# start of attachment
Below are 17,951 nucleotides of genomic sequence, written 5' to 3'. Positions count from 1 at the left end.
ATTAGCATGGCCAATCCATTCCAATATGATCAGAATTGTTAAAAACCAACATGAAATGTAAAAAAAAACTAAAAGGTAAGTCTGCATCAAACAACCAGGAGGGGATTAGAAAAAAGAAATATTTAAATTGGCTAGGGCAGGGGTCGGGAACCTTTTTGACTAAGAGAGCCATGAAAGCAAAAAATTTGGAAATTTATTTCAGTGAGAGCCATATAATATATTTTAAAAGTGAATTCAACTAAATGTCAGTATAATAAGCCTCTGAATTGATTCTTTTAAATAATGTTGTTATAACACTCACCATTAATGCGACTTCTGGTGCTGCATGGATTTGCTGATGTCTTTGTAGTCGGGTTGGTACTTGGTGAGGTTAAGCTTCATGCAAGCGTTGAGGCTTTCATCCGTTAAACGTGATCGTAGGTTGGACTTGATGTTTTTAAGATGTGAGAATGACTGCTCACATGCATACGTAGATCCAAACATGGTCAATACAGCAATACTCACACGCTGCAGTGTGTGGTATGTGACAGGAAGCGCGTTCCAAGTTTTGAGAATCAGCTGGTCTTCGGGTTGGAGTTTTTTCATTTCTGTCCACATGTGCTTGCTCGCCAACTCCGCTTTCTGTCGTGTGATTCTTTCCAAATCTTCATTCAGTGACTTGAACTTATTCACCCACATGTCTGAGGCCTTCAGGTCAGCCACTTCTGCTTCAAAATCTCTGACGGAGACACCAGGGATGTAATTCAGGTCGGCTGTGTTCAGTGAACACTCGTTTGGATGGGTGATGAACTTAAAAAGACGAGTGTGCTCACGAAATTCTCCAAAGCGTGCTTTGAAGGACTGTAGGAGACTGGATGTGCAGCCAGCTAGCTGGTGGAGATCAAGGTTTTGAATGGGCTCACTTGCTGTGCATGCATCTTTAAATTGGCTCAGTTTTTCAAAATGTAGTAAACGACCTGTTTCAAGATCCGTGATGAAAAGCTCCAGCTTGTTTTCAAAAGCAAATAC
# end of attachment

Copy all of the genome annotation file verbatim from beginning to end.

Below are 17,951 nucleotides of genomic sequence, written 5' to 3'. Positions count from 1 at the left end.
ATTAGCATGGCCAATCCATTCCAATATGATCAGAATTGTTAAAAACCAACATGAAATGTAAAAAAAAACTAAAAGGTAAGTCTGCATCAAACAACCAGGAGGGGATTAGAAAAAAGAAATATTTAAATTGGCTAGGGCAGGGGTCGGGAACCTTTTTGACTAAGAGAGCCATGAAAGCAAAAAATTTGGAAATTTATTTCAGTGAGAGCCATATAATATATTTTAAAAGTGAATTCAACTAAATGTCAGTATAATAAGCCTCTGAATTGATTCTTTTAAATAATGTTGTTATAACACTCACCATTAATGCGACTTCTGGTGCTGCATGGATTTGCTGATGTCTTTGTAGTCGGGTTGGTACTTGGTGAGGTTAAGCTTCATGCAAGCGTTGAGGCTTTCATCCGTTAAACGTGATCGTAGGTTGGACTTGATGTTTTTAAGATGTGAGAATGACTGCTCACATGCATACGTAGATCCAAACATGGTCAATACAGCAATACTCACACGCTGCAGTGTGTGGTATGTGACAGGAAGCGCGTTCCAAGTTTTGAGAATCAGCTGGTCTTCGGGTTGGAGTTTTTTCATTTCTGTCCACATGTGCTTGCTCGCCAACTCCGCTTTCTGTCGTGTGATTCTTTCCAAATCTTCATTCAGTGACTTGAACTTATTCACCCACATGTCTGAGGCCTTCAGGTCAGCCACTTCTGCTTCAAAATCTCTGACGGAGACACCAGGGATGTAATTCAGGTCGGCTGTGTTCAGTGAACACTCGTTTGGATGGGTGATGAACTTAAAAAGACGAGTGTGCTCACGAAATTCTCCAAAGCGTGCTTTGAAGGACTGTAGGAGACTGGATGTGCAGCCAGCTAGCTGGTGGAGATCAAGGTTTTGAATGGGCTCACTTGCTGTGCATGCATCTTTAAATTGGCTCAGTTTTTCAAAATGTAGTAAACGACCTGTTTCAAGATCCGTGATGAAAAGCTCCAGCTTGTTTTCAAAAGCAAATAC